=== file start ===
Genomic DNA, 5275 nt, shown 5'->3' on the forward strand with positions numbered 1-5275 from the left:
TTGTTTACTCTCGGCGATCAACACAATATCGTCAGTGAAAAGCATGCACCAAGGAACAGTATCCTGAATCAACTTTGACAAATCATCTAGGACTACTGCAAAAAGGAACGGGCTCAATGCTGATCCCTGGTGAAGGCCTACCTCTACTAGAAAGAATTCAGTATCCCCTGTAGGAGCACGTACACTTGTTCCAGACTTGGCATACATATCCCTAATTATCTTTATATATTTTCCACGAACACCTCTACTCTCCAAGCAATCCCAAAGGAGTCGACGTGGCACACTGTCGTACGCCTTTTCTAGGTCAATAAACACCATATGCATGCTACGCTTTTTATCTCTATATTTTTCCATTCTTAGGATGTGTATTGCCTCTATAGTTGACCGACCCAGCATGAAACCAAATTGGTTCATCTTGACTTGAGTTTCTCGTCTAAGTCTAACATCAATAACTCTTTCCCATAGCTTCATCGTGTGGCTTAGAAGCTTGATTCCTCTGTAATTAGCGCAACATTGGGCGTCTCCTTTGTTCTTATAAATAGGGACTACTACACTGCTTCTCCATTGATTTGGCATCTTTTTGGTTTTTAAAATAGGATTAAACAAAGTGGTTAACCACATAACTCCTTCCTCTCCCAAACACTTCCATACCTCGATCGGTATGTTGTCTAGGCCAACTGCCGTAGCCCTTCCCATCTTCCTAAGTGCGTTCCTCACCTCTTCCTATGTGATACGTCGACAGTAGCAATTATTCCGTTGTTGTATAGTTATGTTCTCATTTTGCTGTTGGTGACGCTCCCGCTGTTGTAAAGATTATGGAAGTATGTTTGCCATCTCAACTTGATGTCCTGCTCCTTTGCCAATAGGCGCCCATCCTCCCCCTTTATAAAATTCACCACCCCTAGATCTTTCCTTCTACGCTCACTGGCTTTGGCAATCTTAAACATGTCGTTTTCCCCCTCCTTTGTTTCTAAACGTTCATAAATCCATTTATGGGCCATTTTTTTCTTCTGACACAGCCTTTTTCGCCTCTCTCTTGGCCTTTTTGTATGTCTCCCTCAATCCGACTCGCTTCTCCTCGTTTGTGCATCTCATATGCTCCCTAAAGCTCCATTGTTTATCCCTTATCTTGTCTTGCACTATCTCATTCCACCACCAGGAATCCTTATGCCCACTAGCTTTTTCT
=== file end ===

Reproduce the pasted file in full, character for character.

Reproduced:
Genomic DNA, 5275 nt, shown 5'->3' on the forward strand with positions numbered 1-5275 from the left:
TTGTTTACTCTCGGCGATCAACACAATATCGTCAGTGAAAAGCATGCACCAAGGAACAGTATCCTGAATCAACTTTGACAAATCATCTAGGACTACTGCAAAAAGGAACGGGCTCAATGCTGATCCCTGGTGAAGGCCTACCTCTACTAGAAAGAATTCAGTATCCCCTGTAGGAGCACGTACACTTGTTCCAGACTTGGCATACATATCCCTAATTATCTTTATATATTTTCCACGAACACCTCTACTCTCCAAGCAATCCCAAAGGAGTCGACGTGGCACACTGTCGTACGCCTTTTCTAGGTCAATAAACACCATATGCATGCTACGCTTTTTATCTCTATATTTTTCCATTCTTAGGATGTGTATTGCCTCTATAGTTGACCGACCCAGCATGAAACCAAATTGGTTCATCTTGACTTGAGTTTCTCGTCTAAGTCTAACATCAATAACTCTTTCCCATAGCTTCATCGTGTGGCTTAGAAGCTTGATTCCTCTGTAATTAGCGCAACATTGGGCGTCTCCTTTGTTCTTATAAATAGGGACTACTACACTGCTTCTCCATTGATTTGGCATCTTTTTGGTTTTTAAAATAGGATTAAACAAAGTGGTTAACCACATAACTCCTTCCTCTCCCAAACACTTCCATACCTCGATCGGTATGTTGTCTAGGCCAACTGCCGTAGCCCTTCCCATCTTCCTAAGTGCGTTCCTCACCTCTTCCTATGTGATACGTCGACAGTAGCAATTATTCCGTTGTTGTATAGTTATGTTCTCATTTTGCTGTTGGTGACGCTCCCGCTGTTGTAAAGATTATGGAAGTATGTTTGCCATCTCAACTTGATGTCCTGCTCCTTTGCCAATAGGCGCCCATCCTCCCCCTTTATAAAATTCACCACCCCTAGATCTTTCCTTCTACGCTCACTGGCTTTGGCAATCTTAAACATGTCGTTTTCCCCCTCCTTTGTTTCTAAACGTTCATAAATCCATTTATGGGCCATTTTTTTCTTCTGACACAGCCTTTTTCGCCTCTCTCTTGGCCTTTTTGTATGTCTCCCTCAATCCGACTCGCTTCTCCTCGTTTGTGCATCTCATATGCTCCCTAAAGCTCCATTGTTTATCCCTTATCTTGTCTTGCACTATCTCATTCCACCACCAGGAATCCTTATGCCCACTAGCTTTTTCT